• Join over 1.2 million students every month
  • Accelerate your learning by 29%
  • Unlimited access from just £6.99 per month

Successfully developing and maintaining an area of natural scenic beauty and amenity as a tourist resource, so as to maximise the benefits from it, Involves many conflicts how do you agree with this statement?

Extracts from this document...

Introduction

Successfully developing and maintaining an area of natural scenic beauty and amenity as a tourist resource, so as to maximise the benefits from it, Involves many conflicts how do you agree with this statement? Natural beauty and wilderness can be found in very few places that are undisturbed within the modern western world. As such any sites that display natural beauty become havens for tourists and visitors who wish to relax or use outdoor pursuits. As more visitors flock to these natural "honey pots" they become under strain and as such many features of the environment suffer and may require management to reduce any rate of decay or to let the area recover. Though these problems are not only faced by the developed world but also areas of outstanding natural beauty in the less economically developed world. Not only do people come to visit areas such as arches national park in America but they also come to use amenities such as water sports such as those on Loch Lomond Scotland. Tourism depends greatly upon primary resources of outstanding natural beauty as it generates a vast amount of income that normally is fed straight into the local economy instead of being diverted like with the mass tourism that is normally found on the coast. Though with this demand for tourism many conflicts can occur. These can be between tourists, locals, farmers, the employed, the local council, environment agencies and groups as well as national park protection schemes. ...read more.

Middle

Footpath management is now emplace, this means that footpaths are now clearly defined and soak away ditches running across the paths have been emplaced made of rock. As well as rock paths and layered stones on steeper paths so that the soil underneath is not removed. These new techniques have worked very well. At present there is still a conflict between the two tourist and lake user groups. One group is happy with the ban whereas the other wishes the lake to have the speed limit lifted. Though this is not a scenario that will be accepted by the national park which has the larges majority and therefore make overall decisions. Arches national park in America is an area of outstanding natural beauty. It is found in North America where these sorts of attractions attract visitors from all over the world. The park its elf contains over 17 large arches and is set out by a series of roads and paths for different types of users. Until recently arches national park was supplying for a demand far over what could be expected and that of which it could provide for. Various amounts of damage where caused including soil erosion due to trampling by walkers, damage to the arches by high visitor numbers touching and climbing the arches, traffic congestion, cars parking on areas of specialist interest, overcrowding and 4by4's destroying the vegetation. As such something had to be done. ...read more.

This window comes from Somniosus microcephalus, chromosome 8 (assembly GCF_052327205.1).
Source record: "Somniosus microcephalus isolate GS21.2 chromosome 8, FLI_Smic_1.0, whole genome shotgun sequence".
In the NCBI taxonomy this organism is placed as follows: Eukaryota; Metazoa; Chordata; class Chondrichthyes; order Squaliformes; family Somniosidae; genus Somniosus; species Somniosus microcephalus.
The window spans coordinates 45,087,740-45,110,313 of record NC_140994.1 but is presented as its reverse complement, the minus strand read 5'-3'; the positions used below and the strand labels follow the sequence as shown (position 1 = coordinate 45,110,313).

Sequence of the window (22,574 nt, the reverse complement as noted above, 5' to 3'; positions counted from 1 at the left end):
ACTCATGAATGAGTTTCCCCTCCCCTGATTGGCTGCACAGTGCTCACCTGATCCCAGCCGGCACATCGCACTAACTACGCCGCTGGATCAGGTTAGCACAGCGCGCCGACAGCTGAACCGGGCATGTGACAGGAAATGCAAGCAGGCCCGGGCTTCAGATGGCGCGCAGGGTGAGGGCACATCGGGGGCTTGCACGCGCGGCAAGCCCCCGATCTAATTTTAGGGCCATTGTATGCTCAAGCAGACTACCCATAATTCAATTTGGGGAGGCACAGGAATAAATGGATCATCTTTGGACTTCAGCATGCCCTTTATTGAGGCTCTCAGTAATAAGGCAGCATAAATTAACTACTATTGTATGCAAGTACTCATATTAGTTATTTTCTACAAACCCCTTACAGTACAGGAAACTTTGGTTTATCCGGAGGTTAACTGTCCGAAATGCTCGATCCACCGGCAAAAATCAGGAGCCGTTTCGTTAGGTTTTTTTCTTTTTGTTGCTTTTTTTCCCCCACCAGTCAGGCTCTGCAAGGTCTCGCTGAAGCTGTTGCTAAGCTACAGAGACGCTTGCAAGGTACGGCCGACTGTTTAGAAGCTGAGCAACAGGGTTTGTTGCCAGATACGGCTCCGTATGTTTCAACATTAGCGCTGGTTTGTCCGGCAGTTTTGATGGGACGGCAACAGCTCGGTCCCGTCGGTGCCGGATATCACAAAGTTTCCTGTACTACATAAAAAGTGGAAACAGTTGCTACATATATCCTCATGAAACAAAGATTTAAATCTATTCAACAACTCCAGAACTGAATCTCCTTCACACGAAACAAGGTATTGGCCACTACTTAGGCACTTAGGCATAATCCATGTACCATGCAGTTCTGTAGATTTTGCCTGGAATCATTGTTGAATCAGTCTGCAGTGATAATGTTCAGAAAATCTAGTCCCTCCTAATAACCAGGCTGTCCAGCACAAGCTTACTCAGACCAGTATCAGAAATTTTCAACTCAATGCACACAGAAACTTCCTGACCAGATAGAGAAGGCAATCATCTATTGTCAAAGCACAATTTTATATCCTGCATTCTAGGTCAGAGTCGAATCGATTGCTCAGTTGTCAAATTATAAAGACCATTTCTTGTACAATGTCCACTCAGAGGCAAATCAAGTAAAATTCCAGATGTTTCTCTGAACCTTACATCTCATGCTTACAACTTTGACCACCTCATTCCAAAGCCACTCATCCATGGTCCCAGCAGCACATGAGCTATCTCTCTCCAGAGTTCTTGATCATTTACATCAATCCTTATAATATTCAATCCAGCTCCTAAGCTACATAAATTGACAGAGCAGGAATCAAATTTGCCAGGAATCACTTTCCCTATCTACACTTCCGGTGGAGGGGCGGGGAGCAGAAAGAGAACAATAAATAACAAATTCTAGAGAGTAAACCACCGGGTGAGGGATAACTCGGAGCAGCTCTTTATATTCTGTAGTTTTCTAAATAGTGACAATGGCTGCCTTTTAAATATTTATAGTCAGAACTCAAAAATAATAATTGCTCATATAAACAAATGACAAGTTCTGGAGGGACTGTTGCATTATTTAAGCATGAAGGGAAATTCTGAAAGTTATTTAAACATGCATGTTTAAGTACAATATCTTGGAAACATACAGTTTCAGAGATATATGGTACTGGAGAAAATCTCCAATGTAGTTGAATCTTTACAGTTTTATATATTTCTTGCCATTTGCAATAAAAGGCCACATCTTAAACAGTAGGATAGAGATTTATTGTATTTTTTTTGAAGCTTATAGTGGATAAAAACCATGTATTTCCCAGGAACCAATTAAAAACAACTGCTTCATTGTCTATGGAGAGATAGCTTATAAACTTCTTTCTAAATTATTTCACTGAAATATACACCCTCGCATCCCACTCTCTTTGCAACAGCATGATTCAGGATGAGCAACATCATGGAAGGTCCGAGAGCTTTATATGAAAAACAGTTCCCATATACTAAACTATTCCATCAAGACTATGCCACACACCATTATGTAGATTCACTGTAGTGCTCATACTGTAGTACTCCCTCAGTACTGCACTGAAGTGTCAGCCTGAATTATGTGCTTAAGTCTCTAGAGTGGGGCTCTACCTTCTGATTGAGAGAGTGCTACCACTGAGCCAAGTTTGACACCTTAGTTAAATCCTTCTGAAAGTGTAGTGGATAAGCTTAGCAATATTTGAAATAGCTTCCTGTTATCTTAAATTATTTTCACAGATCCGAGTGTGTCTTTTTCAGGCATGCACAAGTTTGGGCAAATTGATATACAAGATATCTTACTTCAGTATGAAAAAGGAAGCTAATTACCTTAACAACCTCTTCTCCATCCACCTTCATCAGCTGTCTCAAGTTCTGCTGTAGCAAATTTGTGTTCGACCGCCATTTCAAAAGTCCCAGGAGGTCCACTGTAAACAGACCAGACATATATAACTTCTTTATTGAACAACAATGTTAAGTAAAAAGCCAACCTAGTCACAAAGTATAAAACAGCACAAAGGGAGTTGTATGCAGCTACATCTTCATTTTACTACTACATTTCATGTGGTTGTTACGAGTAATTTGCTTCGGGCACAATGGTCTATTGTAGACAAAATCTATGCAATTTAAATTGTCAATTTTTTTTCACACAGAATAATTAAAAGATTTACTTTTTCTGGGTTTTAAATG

Conclusion

As the demands for visiting the Antarctic grow and mineral resources and food sources around the world deplete the Antarctic maybe a place that will be exploited. Although if the current 50 year treaty is extended this may never happen and would save the number one wonder of the natural world. In conclusion I feel that there will always be conflicts between those who wish to exploit an area for its raw resources and those who wish to view and work with the resources. Though as world acceptation grows that we must save our habitats and ecosystems I feel more will be done such as the Kyoto agreement and protecting wildlife. I feel that future management strategies will include banning all motorised water sports on lakes in the United Kingdom and moving such sports to man made areas such as reservoirs where disturbing factors can be minimized. Wardens will also become more apparent in all national parks and heavier bans maybe emplaced on people who damage the environment. After looking through all these case studies I can come to an idea that the way in which the national parks of the future will be protected is by the learning of the damage that is caused by visitors, and as such they will feel obliged to keep the areas in good condition so that many more can appreciate them. After saying that I still do feel that vats amounts of capital are required for upkeep and of which more will need to come from tourists. As such we may see memberships and tariffs enforced as compulsory charges to all national parks worldwide. 1 ...read more.